EGYPT Valerian I 253-60 AD tetradrachm year 7 (259 AD)


EGYPT, Valerian I, 253-60 AD, tetradrachm, year 7 (259 AD), Alexandria mint, Obverse: laureate bust R, ?????????????????????, Reverse: eagle standing R, head turned L, palm on wing, wreath in beak, L Z, billon, 21mm, 10.68g, E3705, VF

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The coinage of Roman Egypt was entirely fiat based. The tetradrachm was not worth a tetradrachm, the drachms were not worth a drachm.

Gallienus, son of Valerian I, was raised to co-Emperor by his father. In the midst of war between Rome and several enemies he carried out major reforms of administration, the military, and the economy. As was frequently the case in that century, he was assassinated by members of his staff while fighting against a rebel.

During the early centuries of the Roman Empire Egypt was considered the personal property of the Emperor. There was a tendency to run it as an extractive business in which profits were not reinvested. The coinage was debased to keep it in the country and to make it harder for the populace to make a living. The reference we use on this web site for coins of Roman Egypt is Alexandrian Coins, by Keith Emmett.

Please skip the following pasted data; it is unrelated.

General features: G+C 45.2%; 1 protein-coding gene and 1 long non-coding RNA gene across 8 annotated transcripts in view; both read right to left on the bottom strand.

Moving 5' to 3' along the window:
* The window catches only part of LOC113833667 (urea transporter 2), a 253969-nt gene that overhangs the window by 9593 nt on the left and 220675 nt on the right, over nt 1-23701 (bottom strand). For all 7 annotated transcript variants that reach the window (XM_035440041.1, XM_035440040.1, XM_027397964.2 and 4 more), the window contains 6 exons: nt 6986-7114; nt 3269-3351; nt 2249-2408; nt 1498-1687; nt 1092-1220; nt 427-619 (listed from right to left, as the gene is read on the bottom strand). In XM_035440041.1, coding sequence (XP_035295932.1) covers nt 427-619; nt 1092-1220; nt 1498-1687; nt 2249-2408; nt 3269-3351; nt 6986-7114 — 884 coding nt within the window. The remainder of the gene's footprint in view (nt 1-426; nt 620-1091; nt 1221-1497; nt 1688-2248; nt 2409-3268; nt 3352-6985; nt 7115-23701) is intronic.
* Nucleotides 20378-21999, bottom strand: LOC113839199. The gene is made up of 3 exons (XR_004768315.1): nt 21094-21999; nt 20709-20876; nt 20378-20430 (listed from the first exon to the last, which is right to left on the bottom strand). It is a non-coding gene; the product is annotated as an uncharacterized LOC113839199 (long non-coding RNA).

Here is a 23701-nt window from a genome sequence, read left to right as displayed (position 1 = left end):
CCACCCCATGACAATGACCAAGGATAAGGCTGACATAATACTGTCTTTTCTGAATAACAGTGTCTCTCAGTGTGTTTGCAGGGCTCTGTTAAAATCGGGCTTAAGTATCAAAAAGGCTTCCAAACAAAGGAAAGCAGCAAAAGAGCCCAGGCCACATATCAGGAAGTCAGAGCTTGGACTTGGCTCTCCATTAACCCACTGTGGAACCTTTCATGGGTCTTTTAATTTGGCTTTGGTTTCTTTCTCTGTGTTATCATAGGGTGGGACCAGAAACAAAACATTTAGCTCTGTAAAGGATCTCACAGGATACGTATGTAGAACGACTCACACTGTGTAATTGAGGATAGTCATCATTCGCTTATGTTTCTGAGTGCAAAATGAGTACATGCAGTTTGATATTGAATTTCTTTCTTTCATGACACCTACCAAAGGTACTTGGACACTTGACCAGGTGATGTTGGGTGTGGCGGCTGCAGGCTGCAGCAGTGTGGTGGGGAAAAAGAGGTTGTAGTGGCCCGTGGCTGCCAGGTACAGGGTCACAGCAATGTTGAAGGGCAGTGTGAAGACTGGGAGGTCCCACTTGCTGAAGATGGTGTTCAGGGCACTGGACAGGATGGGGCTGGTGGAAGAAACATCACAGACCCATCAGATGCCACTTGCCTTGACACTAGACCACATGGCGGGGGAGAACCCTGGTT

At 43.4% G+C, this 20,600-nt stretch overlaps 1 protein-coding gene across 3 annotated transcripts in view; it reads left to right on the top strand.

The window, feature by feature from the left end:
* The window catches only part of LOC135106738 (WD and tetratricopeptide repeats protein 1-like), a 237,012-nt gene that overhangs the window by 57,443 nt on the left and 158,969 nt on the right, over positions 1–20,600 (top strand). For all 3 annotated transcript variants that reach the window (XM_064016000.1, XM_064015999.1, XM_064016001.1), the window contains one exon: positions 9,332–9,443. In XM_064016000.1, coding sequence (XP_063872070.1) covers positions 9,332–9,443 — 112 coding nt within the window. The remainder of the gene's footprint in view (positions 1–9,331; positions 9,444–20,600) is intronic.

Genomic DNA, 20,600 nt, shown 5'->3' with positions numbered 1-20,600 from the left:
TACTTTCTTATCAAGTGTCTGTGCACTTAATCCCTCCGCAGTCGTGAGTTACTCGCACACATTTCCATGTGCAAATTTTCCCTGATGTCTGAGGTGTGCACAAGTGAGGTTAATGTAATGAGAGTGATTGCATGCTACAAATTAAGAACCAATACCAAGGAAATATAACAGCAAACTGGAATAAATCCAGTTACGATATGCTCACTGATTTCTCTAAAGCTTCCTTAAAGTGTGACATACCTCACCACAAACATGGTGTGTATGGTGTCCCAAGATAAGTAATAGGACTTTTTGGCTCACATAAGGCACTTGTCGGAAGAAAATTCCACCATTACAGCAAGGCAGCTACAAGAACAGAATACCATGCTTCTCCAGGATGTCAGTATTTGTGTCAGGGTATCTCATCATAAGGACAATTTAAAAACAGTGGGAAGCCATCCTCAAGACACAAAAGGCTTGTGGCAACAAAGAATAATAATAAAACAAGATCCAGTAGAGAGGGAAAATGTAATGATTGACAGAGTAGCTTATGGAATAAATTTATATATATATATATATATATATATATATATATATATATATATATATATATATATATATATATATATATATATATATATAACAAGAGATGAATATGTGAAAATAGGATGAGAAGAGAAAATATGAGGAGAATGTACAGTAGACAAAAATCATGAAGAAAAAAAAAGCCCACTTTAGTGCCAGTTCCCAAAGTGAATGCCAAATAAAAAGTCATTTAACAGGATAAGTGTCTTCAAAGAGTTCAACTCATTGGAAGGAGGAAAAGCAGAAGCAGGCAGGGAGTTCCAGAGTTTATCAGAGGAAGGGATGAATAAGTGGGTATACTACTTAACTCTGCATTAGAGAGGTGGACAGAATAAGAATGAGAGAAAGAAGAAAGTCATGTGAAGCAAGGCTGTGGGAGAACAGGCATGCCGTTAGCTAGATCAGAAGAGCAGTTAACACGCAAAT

The Romans, as they were building their empire, preferred to let the local coinage arrangements remain in place. As they developed their political system into the Cult of Personality that was the Empire, they started putting imperial portraits on the local coins. Later, as the Empire began to shrink, they preferred to centralize their coinage operations, eliminating local control. There were also allied and client states, some of which, at times, issued coins celebrating the alliance or subservience.

Ancient Coins includes Greek and Roman coins and those of neighbors and successors, geographically from Morocco and Spain all the way to Afghanistan. Date ranges for these begin with the world’s earliest coins of the 8th century BC to, in an extreme case, the end of Byzantine Empire, 1453 AD.